Pupils are exposed to conflicting scraps of information, grandly called “sources”, and asked to make up their own minds – which means they are robbed of pride in their nation, and left confused and vulnerable to the BBC’s anti-British propaganda and the Leftist monopoly that runs the universities.

Oh I see, so there is something wrong in allowing pupils to “make up their own minds” or in other words to think for themselves?

I’m afraid as Peter Hitchens is well aware (hence the vicious nature of this diatribe) the only propaganda that is taking place here is the notion that recieved historical accounts are fixed, accurate, unbiased, precise and in no need of deconstructive analysis. I guess the nature of his arguing is so vicious purely because the very myths that he extols are the ones used constantly to justify and uphold the status quo of this rotten country that he so admires.

In my previous post Renaissance musings I declare that the postmodern slant on history is one of its great gifts to modern scholarship although by no means does it deserve all the credit for the Scientific method also provides the noble tools of falsification and verification. Tools that when applied sensibly (and as a postmodernist may request sceptically too), allow for us to present history as a reasoned account of events, motives, and causal connections and not simply the self-justifying myths that the establishment wants us to hear and know and think to be true.

A Feyerabend outline.

Posted by on January 17th, 2008

What follows is a short outline of the main thrust of Feyerabends analytical account of the origins of science, his rejection of Karl Poppers thesis and his espousal of epistemological anarchism. This is extracted as a whole from Straw Dogs by John Gray and is one of the better, simpler accounts of Feyerabends thought.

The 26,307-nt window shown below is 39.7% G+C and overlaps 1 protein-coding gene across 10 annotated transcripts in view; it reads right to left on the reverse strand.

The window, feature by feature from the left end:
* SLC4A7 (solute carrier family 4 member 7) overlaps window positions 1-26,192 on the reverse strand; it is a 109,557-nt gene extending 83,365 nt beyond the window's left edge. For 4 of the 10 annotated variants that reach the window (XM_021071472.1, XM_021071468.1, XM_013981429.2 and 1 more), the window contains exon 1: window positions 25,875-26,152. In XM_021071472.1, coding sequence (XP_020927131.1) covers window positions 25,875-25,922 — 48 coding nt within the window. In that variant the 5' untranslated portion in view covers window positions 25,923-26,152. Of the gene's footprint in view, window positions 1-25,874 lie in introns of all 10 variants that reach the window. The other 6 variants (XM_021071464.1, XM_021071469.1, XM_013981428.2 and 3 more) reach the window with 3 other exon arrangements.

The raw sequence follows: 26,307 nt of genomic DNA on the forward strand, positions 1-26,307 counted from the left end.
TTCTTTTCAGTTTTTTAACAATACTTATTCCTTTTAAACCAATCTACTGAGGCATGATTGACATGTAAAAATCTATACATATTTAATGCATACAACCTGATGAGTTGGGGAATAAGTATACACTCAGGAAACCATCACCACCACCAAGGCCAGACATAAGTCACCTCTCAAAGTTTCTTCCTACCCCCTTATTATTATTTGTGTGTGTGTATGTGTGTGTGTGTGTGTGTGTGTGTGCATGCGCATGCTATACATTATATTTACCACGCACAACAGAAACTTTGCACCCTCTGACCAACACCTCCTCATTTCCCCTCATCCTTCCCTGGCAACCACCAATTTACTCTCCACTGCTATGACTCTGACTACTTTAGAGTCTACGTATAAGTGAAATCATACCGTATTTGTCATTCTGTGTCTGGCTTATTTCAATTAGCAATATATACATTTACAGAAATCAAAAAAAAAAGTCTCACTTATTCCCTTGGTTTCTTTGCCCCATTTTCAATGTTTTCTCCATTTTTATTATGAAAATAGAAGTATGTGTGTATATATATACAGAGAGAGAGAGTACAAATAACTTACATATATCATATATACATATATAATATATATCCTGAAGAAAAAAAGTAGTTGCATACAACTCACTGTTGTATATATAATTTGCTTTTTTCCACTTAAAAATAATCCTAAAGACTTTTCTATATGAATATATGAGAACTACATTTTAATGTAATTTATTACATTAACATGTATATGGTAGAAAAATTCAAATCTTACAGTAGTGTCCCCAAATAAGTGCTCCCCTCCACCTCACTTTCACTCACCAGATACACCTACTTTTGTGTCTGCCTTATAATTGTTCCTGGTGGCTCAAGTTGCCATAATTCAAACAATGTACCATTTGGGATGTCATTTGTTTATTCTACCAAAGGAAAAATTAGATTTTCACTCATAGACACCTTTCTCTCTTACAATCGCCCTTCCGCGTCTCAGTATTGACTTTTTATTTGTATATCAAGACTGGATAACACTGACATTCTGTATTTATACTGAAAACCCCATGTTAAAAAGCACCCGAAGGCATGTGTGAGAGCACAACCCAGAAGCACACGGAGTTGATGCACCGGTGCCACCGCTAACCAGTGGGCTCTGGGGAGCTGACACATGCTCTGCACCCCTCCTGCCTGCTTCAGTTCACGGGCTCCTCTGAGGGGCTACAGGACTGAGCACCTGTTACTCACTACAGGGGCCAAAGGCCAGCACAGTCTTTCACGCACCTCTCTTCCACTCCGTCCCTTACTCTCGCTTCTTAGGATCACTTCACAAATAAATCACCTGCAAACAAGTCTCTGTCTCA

Science’s Irrational Origins

As portrayed by its fundamentalists, science is the supreme expression of reason. They tell us that if it rules our lives today, it is only after a long struggle in which it was ceaselessly opposed by the Church, the state and every kind of irrational belief. Having arisen in the struggle against superstition, science – they say – has become the embodiment of rational inquiry.

This fairy tale conceals a more interesting history. The origins of science are not in rational inquiry but in faith, magic and trickery. Modern science triumphed over its adversaries not through its superior rationality but because its late-medieval and early-modern founders were more skilful than them in the use of rhetoric and the arts of politics.

Galileo did not win in his campaign for Copernican astronomy because he conformed to any precept of ‘scientific method’. As Feyerabend argued, he prevailed because of his persuasive skill – and because he wrote in Italian. By writing in Italian rather than Latin, Galileo was able to identify resistance to Copernican astronomy with the bankrupt scholasticism of his time, and so gain support from people opposed to older traditions of learning: